In my future work, anarchism will provide a political and philosophical orientation that I argue can help to move Islam, beyond a practice of mere tolerance to developing a doctrine of acceptance of queer identities. I will then use this as a basis for an exploration of the possibility of a new radical politics and an ethics of friendship that might emerge between these two traditions. I will suggest that Muslims and anarchists can negotiate relations of friendship, appreciating the similarities that bring them together, as well as the differences that drive them apart. I will attempt to partially delineate the circumstances under which these kinds of compromises might take place, intellectually, politically, and practically, by developing an ethics of disagreement between and for Muslims and anarchists.
Bibliography (or References)
Ahmad, Ziauddin. 1991. Islam, poverty and income distribution: a discussion of the distinctive Islamic approach to eradication of poverty and achievement of an equitable distribution of income and wealth. Leicester: Islamic Foundation.
Abdel Razeq, Ali. 1924. Islam and the Principles of Governance. Unknown.
Abdul-Rauf, Muhammad. 1979. Islamic doctrine of economics and contemporary economic thought: highlight of a conference on a theological inquiry into capitalism and socialism. Washington: American Enterprise Institute for Public Policy Research.
Abshar-Abdalla, Ulil. Muhammad: Prophet and Politician (May 9, 2004) 220.127.116.11 (accessed December 8, 2008).
Ahmad, Zaid. 2003. Epistemology of Ibn Khaldun. London/New York: Routledge Curzon.
Ahmad, Akbar, S. 2004. Postmodernism & Islam: Predicament & Promise. London/ New York: Routledge.
Ahmad, Ziauddin. Islam, Poverty and Income Distribution: A Discussion of the Distinctive Islamic Approach to the Eradication of Poverty and Achievement of an Equitable Distribution of Income and Wealth. Leicester: Islamic Foundation, 1991.
Agamben, Giorgio. 1991. Language and death: the place of negativity; Translated by Karen E. Pinkus with Michael Hardt. Minneapolis: University of Minnesota Press.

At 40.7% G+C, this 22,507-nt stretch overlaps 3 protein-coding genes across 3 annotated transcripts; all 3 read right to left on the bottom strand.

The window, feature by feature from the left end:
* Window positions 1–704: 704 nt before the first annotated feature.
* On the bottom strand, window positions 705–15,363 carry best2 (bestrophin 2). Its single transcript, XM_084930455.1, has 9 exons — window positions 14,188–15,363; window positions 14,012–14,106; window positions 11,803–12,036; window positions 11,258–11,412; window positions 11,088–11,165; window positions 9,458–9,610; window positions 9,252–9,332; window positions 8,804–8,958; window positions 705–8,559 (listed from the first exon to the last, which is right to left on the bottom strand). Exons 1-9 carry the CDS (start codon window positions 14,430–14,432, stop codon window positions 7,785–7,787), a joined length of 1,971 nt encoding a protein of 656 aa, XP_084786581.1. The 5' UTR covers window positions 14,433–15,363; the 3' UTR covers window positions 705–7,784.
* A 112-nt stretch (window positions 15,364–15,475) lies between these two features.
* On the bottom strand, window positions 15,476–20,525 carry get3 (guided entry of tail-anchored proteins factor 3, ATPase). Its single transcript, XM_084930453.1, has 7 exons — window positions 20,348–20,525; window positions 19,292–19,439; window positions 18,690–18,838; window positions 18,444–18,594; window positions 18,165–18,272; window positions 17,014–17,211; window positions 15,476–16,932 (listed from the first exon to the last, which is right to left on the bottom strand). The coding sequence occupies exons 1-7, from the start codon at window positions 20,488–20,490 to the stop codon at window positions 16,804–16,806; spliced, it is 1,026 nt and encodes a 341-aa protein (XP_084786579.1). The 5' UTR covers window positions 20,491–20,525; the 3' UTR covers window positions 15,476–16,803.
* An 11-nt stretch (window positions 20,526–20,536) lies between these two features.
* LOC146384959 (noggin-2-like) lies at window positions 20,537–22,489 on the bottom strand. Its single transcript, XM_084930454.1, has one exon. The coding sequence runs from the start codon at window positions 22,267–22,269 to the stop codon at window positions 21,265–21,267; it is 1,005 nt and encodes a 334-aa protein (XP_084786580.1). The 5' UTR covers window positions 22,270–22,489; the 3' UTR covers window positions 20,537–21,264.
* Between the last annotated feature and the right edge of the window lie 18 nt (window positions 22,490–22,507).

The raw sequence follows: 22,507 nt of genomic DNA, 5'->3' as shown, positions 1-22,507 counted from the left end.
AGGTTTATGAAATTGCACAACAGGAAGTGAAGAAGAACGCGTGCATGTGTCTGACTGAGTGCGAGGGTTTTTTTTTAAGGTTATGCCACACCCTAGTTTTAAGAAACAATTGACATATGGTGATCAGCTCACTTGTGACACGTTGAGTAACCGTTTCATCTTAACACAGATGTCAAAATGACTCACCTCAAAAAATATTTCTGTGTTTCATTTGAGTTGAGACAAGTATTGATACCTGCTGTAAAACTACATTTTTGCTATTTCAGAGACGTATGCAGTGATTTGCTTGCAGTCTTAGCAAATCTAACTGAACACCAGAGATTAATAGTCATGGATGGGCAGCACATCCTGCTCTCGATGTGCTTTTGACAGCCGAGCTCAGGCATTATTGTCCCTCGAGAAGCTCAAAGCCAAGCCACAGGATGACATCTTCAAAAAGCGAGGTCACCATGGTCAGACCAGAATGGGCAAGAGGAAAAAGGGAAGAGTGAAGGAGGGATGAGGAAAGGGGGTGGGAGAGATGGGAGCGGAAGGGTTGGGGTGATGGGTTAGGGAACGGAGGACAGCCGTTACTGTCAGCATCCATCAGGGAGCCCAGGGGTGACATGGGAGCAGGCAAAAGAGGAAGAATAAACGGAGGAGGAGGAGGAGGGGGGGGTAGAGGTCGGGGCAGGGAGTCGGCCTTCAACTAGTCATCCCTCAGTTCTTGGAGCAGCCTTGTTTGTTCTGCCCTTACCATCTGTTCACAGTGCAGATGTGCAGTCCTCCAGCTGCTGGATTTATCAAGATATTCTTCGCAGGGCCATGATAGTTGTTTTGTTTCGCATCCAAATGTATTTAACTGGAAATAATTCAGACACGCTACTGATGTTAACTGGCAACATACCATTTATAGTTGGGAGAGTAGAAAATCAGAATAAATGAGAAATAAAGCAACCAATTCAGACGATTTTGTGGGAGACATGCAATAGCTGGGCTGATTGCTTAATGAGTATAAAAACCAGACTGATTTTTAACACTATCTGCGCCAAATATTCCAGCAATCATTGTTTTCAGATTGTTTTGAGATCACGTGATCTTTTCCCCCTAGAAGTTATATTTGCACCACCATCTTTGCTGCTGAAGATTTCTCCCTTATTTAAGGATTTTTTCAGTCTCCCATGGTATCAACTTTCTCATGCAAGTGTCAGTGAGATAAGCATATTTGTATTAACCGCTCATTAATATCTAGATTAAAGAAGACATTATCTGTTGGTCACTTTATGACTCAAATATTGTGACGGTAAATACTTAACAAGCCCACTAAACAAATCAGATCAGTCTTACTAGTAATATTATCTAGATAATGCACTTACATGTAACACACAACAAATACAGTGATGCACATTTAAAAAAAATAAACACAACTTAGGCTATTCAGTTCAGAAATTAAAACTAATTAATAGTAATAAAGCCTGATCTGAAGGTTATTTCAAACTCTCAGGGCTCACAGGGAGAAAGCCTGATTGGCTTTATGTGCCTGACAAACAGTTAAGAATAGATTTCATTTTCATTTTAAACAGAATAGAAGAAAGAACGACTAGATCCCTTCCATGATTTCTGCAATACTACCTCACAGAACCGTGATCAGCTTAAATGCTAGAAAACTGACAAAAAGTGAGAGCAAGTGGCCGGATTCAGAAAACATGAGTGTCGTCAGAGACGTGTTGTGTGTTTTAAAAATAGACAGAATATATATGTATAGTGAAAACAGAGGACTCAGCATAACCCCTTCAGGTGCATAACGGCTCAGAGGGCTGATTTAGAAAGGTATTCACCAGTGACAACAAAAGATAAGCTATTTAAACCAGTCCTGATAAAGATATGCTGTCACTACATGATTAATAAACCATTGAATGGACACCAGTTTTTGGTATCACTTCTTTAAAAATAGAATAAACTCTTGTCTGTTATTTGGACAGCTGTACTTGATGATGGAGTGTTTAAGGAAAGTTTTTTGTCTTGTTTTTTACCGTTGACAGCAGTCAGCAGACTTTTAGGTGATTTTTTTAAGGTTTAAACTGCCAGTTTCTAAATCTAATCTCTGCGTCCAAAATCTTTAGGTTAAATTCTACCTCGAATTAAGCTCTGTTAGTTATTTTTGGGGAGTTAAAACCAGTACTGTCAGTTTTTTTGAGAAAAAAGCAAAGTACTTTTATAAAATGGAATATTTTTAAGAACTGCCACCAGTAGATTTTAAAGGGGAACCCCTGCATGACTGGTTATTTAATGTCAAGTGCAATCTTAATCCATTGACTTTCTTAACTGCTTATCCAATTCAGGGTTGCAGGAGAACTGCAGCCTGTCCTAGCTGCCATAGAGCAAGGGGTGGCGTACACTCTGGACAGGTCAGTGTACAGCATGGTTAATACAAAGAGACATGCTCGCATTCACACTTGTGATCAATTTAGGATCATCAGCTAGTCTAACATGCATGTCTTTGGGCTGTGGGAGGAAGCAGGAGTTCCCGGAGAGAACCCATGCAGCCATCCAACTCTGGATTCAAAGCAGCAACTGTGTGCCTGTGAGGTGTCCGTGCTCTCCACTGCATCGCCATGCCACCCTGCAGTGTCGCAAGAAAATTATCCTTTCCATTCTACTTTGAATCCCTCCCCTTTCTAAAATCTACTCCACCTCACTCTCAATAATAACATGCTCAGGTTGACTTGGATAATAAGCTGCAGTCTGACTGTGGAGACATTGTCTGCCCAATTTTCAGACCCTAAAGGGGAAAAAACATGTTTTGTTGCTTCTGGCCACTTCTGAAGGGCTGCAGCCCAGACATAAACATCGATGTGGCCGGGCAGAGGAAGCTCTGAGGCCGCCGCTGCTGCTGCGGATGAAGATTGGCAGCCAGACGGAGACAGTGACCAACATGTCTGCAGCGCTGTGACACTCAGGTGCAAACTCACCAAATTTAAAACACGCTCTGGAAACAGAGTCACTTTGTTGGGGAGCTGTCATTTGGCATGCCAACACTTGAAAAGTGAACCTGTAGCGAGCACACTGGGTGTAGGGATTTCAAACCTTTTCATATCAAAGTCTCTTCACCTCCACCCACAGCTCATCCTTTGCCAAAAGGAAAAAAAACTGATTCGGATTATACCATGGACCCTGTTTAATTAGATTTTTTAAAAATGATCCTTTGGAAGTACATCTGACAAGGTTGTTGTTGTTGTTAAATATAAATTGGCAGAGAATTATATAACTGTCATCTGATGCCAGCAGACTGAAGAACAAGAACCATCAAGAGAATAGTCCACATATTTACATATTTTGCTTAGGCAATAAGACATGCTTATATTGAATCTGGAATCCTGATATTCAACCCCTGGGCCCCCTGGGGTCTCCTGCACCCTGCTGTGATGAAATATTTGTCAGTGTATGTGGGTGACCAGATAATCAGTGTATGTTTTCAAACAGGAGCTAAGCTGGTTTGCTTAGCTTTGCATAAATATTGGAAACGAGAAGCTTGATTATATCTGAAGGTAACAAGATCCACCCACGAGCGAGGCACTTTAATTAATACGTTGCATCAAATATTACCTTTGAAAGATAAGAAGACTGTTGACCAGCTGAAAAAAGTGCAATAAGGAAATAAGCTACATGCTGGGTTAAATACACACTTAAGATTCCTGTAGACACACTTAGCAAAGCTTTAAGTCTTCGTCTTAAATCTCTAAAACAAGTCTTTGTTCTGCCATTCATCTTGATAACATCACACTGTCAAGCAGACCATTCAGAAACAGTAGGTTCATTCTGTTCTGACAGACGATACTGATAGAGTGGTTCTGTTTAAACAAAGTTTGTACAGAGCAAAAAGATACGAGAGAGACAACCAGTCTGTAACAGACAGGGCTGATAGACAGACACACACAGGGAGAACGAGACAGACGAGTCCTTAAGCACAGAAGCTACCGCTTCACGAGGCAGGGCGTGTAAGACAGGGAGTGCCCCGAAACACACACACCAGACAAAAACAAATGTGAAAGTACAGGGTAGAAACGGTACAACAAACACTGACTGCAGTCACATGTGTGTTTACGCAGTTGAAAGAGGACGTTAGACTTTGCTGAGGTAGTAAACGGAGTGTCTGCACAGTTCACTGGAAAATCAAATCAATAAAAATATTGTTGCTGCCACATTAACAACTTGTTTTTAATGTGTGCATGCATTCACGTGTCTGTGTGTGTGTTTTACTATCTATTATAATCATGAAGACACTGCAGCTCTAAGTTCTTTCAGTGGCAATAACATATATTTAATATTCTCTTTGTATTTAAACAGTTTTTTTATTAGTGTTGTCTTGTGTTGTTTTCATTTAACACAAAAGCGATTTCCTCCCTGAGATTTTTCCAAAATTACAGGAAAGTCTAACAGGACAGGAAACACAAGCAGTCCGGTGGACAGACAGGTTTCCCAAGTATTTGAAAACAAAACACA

— . 1993. The coming community; Translated by Michael Hardt. Minneapolis: University of Minnesota Press.
Al-Ghazali, Abu Hamid. 2008. The Alchemy of Happiness. Dodo Press.
Al-Kassim, Dina. “Resistance, Terminable and Interminable.” In Derrida, Deleuze, Pscyhoanalysis, edited by Gabriele Schwab. New York: Columbia University Press, 2007.
Alwani, Taha Jabir. 1993. The Ethics of Disagreement in Islam. International Institute of Islamic Thought.
Arkoun, Mohammed. 1994. Rethinking Islam: common questions, uncommon answers. Translated and edited by Robert D. Lee. Boulder: Westview Press.
Artaud, Antonin. 1976. Selected writings. New York: Farrar, Straus and Giroux.
Avicenna. 1959. Avicenna’s de anima (Arabic text), being the psychological part of Kitab al-Shifa. London, New York, Oxford University Press.
— . 1971. Avicenna’s treatise on logic. Ed. and translated from the original Persian by Farhang Zabeeh. The Hague, Nijhoff.
— 1974. Avicenna’s commentary on the Poetics of Aristotle: a critical study with an annotated translation of the text. Leiden: Brill.
Awan, Akhtar A. 1983. Equality, efficiency, and property ownership in the Islamic economic system. Lanham, MD: University Press of America.
Baali, Fuad. 1988. Society, state, and urbanism: Ibn Khaldun’s sociological thought. Albany: State University of New York Press.
Badiou, Alain. 2003. Infinite thought: truth and the return to philosophy; Translated and edited by Oliver Feltham and Justin Clemens. London/New York : Continuum.
Bakunin, Mikhail. 1916. The Knouto-Germanic Empire in God & the State. Translated by Carlo Cafiero and Elisée Reclus. Mother Earth Publishing Association, New York.
Baudrillard, Jean. 1987. Oublier Foucault. Autonomedia: Semiotext(E), New York.
Bell, Joseph Norment. 1979. Love theory in later Hanbalite Islam. Albany: State University of New York Press.
Bey, Hakim. 1987. T.A.Z. The Temporary Autonomous Zones, Ontological Anarchy, Poetic Terrorism. New York. Autonomedia. Retrieval Date: April 3rd, 2009. Retrieved from www.hermetic.com
— .1993. Sacred Drift: Essays on the Margins of Islam. San Francisco: City Lights.
— .1996. Millenium. Retrieval Date: February 20th, 2007. Retrieved from: www.hermetic.com
— .1997. Islam and Eugenics. Retrieval Date: April 3rd, 2009. Retrieved from: www.hermetic.com.
Blanchot, Maurice & Derrida, Jacques. 2000. Instant of my death/Demeure; Translated by Elizabeth Rottenberg. Stanford, Calif.: Stanford University Press.
Boer, Tjitze J. 1903. De History of philosophy in Islam. London, Luzac & co.
Bogue, Ronald. 1989. Deleuze and Guattari. London/New York: Routledge.
— . 2004. Deleuze’s wake: tributes and tributaries. Albany: State University of New York Press.
Bouhdiba, Abdelwahab. 1975. Sexuality in Islam. Translated by Alan Sheridan. London: Routledge & Kegan Paul plc.
Bryden, Mary. 2001. Deleuze and Religion. London/New York: Routledge.
Budak, Ali. 2005. Fasting in Islam & the month of Ramadan: a comprehensive guide. Translated by Suleyman Bausaran. Somerset, NJ: The Light.
Butler, Judith. 2000. Contingency, hegemony, universality: contemporary dialogues on the left.London. Verso.
— 2004. Undoing gender. New York; London: Routledge.
Call, Lewis. 2003. Postmodern Anarchism. Lanham: Lexington Books, Toronto.
Camus, Albert. 1957. L’etranger: fifty years on; edited by Adele King. Paris: Librairie Gallimard.
Cheetham, Tom. 2005. Green man, earth angel: the prophetic tradition and the battle for the soul of the world. Foreword by Robert Sardello. Albany: State University of New York Press.
Choudhury, Masudul Alam. 1997. Money in Islam: a study in Islamic political economy. New York: Routledge.